Diane Ravitch: Testing and Vouchers Hurt Our Schools. Here’s What Works
Photo Credit: Networkforpubliceducation.org
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Diane Ravitch has become one of the fiercest — and most lucid — critics of many commonly accepted ideas about education in America. Once a supporter of charter schools and the standardized testing movement that inspired George W. Bush’s No Child Left Behind, she now lambastes the tests as ineffective and even harmful to schools and children. With her new book, “Reign of Error: The Hoax of the Privatization Movement and the Danger to America’s Public Schools,” the educational historian writes that the reform movement – pro-charter schools, anti-teacher unions, dedicated to teacher evaluations built on test scores — threatens to undermine democracy.
Ravitch has been derided by critics as a tool of the unions, an apologist for failing educators, and as a reductive thinker who doesn’t capture the complexity of the charter-school movement. But she is a hero to many teachers, who have not fared well in the fiery debates about the future of education.
Here, she describes her change of heart on testing and charter schools and takes on reform queen Michelle Rhee, Teach for America and the upcoming Common Core standards. She also offers up a very different vision for closing the ever-broadening achievement gap that threatens to derail our public education system and, quite possibly, our society.
She spoke to Salon from her home in Brooklyn, N.Y., while dealing with a bad back.
Let me throw out what we hear on the radio on our drive home from work: Billions and billions of dollars spent without evidence of improvement; many teachers are just plain bad and it’s almost impossible to get rid of them because they’re so protected. Test scores are declining, students aren’t learning what they need to learn to compete in the world. Considering all of this, isn’t it time to just scrap it all and start over again?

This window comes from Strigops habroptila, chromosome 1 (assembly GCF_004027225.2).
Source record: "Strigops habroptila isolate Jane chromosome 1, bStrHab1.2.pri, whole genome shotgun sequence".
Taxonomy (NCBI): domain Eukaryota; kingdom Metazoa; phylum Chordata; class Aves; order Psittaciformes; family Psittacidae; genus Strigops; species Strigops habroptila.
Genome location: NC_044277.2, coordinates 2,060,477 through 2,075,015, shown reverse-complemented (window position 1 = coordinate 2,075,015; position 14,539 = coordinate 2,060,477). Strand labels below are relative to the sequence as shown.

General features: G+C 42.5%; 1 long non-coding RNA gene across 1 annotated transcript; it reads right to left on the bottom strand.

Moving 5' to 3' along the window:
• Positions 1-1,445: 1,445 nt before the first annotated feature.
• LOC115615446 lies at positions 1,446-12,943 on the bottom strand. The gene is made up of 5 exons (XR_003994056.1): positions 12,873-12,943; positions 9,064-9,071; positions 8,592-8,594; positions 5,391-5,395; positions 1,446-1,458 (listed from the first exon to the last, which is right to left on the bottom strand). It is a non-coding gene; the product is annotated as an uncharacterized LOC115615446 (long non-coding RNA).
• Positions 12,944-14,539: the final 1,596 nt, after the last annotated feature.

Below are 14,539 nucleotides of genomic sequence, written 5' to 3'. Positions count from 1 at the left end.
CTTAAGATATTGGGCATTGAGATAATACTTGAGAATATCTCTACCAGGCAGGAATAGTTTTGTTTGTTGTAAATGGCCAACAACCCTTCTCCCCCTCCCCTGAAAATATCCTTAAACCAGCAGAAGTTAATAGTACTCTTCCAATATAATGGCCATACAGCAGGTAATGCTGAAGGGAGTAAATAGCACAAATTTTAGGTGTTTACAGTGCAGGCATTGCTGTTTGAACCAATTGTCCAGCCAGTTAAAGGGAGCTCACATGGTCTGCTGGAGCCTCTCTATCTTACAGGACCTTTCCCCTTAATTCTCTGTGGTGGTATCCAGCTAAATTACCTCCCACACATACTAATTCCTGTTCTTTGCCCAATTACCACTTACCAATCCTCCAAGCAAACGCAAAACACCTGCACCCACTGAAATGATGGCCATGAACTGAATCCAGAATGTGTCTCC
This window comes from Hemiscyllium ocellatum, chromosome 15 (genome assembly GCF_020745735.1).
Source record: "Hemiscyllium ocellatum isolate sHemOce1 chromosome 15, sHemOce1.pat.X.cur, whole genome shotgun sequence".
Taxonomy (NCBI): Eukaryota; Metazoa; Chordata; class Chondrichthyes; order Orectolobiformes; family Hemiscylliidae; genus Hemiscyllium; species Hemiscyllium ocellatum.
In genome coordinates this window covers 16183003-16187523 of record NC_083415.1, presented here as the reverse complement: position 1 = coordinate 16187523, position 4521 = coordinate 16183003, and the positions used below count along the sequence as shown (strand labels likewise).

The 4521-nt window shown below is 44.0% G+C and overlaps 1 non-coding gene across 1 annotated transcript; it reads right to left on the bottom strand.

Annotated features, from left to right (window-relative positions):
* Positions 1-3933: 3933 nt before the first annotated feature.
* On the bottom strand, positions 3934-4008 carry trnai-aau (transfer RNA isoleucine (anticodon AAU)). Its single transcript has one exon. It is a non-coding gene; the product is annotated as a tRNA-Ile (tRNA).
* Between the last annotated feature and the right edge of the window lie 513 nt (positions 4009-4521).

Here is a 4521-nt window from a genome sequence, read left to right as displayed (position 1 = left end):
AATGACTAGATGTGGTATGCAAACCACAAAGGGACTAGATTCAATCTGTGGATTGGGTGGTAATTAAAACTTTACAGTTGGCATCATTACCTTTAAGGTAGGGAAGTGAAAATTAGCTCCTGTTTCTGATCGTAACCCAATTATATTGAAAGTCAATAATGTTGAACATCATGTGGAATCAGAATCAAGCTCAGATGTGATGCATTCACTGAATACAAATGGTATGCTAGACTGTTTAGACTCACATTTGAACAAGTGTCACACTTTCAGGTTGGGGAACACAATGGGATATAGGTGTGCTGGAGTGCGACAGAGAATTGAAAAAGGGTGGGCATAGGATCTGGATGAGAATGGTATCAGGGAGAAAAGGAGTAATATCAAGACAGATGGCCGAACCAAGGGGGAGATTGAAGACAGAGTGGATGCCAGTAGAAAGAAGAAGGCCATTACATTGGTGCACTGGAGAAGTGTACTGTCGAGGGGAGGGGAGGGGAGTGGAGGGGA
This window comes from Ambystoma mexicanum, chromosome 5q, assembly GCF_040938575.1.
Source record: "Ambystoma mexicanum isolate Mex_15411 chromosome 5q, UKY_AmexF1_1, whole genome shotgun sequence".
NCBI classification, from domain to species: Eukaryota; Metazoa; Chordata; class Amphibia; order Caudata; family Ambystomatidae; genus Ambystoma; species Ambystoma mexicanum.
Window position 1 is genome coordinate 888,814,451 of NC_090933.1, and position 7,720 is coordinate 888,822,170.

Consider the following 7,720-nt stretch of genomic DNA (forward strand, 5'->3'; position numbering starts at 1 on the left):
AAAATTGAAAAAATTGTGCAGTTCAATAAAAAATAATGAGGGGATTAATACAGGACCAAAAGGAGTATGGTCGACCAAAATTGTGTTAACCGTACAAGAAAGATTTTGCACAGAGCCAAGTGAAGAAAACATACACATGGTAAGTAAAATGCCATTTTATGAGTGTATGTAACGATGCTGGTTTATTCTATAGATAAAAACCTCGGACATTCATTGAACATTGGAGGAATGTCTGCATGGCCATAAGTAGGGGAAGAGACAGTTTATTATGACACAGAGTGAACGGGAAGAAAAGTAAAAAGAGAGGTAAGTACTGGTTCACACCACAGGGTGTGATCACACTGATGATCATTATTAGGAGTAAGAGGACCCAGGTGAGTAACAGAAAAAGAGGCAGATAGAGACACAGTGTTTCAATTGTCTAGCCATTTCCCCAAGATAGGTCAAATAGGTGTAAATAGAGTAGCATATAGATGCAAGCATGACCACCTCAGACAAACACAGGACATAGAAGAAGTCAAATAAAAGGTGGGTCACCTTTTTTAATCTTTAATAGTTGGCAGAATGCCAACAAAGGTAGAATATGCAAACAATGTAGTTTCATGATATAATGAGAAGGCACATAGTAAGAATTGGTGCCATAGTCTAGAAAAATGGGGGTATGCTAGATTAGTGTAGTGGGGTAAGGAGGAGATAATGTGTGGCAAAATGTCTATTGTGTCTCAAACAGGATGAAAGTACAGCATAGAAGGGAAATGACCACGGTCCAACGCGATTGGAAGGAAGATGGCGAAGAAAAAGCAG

Well, the problem is all of those assumptions are wrong. Test scores are not declining — I think they’re at their highest point in history. High school graduation rates are at their highest point in history, and dropout rates are at their lowest point in history. If you started out with those as your premise, people would say, “Wow, our schools are doing a great job.” And if you recognize that where the scores are low, where there is a crisis in education, is where there is concentrated poverty and concentrated racial segregation. Nothing we’re doing now addresses either poverty or segregation, so we’re on a course that’s based on false premises with solutions that don’t recognize what the problem is.
Some, like Michelle Rhee — you have a whole chapter about her – would say that that’s just making excuses, that everything has to happen at school and focusing what happens in the home is taking the responsibility away from the schools. What would you have to say to an argument like that?
I’d say that the research is very clear that family is far more important than anything that happens in the school, and when the family is economically secure and when the parents are educated and when they pay attention to what happens to their children, their children get higher test scores. When families live in poverty and their kids don’t get medical checkups, and they have eye problems, ear problems, asthma, they have lower scores. That’s just a reality. That’s not an excuse.
So obviously healthcare would be incredibly important to you for closing the achievement gap, but what about home culture, too? I’ve worked at two schools in urban areas. There is a sense that education has to be entertaining all the time. Many of the students’ attention spans are very, very short and motivating them can be hard. What can be done about problems like that?